The balanced scorecard may include metrics such as:
- Market share
- Staff engagement
- Customer satisfaction
You might also associate these metrics with another popular term these days, being ‘organisational health’. Understanding these metrics and how to measure them at different points in your journey with that client is essential for future strategic growth. As an added bonus, it gives you a great snapshot of the successes you’ve had, which can be used as a selling point for future clients.
Time Tracking Tools
As your consultancy business grows, you’ll spend a lot of time jumping between clients. An hour here working on survey results for one, an hour there meeting with another. It can become difficult to keep track of and can create a nightmare when it comes time to send out your bills.
Using a time tracking tool such as TimeCamp or something similar can be invaluable, especially if you’re working on an hourly rate. If you’re not, tools like this are still valuable for future business planning. For example, if you have two clients, each paying the same flat fee, but you spend 75% of your time on one of them, something is off kilter. This data may be able to guide you to bill differently in future, or target your marketing towards the type of clients that take up less of your time for the same income.
Employee Pulse Surveys
What better way to get a hands-on view of how a business is going than to ask the staff directly? The people on the ground, so to speak, often have a great deal of insight into how things can be improved. Their view may not always be heard, but employee pulse surveys present a chance to get their ideas through to management.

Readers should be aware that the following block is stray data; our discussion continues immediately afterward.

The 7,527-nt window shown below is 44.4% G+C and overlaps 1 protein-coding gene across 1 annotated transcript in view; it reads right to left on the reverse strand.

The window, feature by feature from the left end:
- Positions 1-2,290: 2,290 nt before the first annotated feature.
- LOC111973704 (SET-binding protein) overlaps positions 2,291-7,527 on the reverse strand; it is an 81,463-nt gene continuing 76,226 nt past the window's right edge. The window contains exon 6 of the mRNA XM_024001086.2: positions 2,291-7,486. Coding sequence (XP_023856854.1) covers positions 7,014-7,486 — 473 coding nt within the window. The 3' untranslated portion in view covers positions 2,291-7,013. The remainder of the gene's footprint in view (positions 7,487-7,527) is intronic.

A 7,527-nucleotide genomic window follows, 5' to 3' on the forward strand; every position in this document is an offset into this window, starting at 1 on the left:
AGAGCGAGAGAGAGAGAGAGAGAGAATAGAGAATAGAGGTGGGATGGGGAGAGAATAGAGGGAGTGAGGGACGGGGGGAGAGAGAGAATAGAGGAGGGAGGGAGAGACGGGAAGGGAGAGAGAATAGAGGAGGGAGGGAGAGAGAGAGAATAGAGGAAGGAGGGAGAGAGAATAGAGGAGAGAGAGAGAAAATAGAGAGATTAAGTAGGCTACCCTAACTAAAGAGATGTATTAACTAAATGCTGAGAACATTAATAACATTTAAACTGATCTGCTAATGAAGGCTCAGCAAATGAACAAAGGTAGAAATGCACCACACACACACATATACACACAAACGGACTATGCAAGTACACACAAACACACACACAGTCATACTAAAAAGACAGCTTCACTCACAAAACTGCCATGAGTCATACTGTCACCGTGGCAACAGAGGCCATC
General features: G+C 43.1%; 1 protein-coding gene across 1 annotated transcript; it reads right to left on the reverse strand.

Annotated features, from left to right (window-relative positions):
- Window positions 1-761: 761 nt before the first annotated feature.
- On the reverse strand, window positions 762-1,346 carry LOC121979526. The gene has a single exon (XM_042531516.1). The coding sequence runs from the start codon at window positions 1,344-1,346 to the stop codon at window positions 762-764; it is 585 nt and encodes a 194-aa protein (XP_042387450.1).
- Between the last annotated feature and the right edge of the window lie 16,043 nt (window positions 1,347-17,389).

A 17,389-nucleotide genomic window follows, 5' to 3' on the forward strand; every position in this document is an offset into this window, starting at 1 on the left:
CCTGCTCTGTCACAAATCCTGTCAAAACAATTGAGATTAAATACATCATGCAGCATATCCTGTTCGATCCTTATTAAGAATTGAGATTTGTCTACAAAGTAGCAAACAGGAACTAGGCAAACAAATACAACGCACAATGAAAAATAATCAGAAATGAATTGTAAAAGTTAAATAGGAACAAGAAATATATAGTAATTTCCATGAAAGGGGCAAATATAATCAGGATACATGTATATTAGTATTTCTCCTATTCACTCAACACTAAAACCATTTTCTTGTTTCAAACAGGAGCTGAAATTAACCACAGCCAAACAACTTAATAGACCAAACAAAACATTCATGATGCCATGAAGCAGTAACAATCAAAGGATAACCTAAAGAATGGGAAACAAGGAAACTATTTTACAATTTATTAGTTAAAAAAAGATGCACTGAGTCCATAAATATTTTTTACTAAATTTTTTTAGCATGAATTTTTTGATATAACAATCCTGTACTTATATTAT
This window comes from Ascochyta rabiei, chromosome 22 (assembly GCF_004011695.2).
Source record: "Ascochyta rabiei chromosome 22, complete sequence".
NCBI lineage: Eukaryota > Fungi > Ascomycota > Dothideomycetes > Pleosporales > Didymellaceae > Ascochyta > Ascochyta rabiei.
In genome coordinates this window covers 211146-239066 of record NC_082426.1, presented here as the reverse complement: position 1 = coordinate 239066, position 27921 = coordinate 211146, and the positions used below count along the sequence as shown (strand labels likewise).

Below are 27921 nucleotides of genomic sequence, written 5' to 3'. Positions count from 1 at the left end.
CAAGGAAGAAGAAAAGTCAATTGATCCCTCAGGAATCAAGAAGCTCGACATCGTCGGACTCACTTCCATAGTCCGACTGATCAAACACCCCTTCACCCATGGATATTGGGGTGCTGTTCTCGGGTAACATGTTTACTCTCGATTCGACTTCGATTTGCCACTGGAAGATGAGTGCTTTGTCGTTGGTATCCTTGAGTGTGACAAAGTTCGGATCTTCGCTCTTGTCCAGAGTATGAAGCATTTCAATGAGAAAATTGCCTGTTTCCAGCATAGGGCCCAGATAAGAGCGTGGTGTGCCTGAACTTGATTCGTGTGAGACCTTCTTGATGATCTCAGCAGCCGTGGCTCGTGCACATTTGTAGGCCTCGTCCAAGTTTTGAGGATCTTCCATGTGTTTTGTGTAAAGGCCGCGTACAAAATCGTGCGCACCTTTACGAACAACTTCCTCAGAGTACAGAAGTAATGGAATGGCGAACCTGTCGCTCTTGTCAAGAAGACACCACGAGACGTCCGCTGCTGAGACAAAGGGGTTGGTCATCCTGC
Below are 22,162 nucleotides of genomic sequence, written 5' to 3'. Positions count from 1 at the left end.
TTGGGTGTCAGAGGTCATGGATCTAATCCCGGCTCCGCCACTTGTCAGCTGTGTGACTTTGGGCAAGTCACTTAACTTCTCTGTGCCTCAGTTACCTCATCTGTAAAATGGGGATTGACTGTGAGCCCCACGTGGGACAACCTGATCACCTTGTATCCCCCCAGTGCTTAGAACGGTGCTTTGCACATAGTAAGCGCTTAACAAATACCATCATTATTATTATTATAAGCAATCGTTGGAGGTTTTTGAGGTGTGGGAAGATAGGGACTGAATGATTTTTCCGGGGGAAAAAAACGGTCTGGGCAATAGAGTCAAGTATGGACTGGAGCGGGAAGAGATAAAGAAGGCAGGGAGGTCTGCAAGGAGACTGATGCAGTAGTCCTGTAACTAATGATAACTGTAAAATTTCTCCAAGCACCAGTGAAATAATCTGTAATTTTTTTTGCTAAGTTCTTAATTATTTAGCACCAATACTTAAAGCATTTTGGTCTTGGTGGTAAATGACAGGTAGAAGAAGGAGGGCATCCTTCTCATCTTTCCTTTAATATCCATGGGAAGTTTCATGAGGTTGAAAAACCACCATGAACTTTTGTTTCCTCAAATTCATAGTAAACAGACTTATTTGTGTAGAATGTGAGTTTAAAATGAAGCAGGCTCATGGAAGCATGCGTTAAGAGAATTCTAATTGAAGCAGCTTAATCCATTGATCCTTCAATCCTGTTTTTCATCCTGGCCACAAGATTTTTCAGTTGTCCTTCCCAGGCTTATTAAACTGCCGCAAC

It’s not just in operational matters where staff can be valuable, though. Staff morale, or staff engagement is crucial to a company’s success. Teams of highly engaged individuals are known to be more productive and produce more profits. So, if something isn’t going well in the workforce, your client needs to know.
Project Management Software
Having a solid project management system in place can make life so much easier, especially if your consulting takes a very collaborative approach. Whether you just need to organise your own team, or even if you want to get your client involved in the process, project management tools can make the job much more efficient.
The key with software like this is to make data available to multiple people, assign tasks accordingly, and track progress. There are plenty of tools around, with popular ones being Asana, Trello, or Monday.com. Explore which one works best for you, and take control of your consultancy projects.
The job of a business consultant is so multi-faceted, you will find it hard to keep up with all of your tasks. However, with the best tools, you can make your life a whole lot easier. Some tools are essential to getting a snapshot of your client’s business, while others help to run yours.
Make sure everything you use makes your life easier, not more complicated.
Get your finger on the pulse!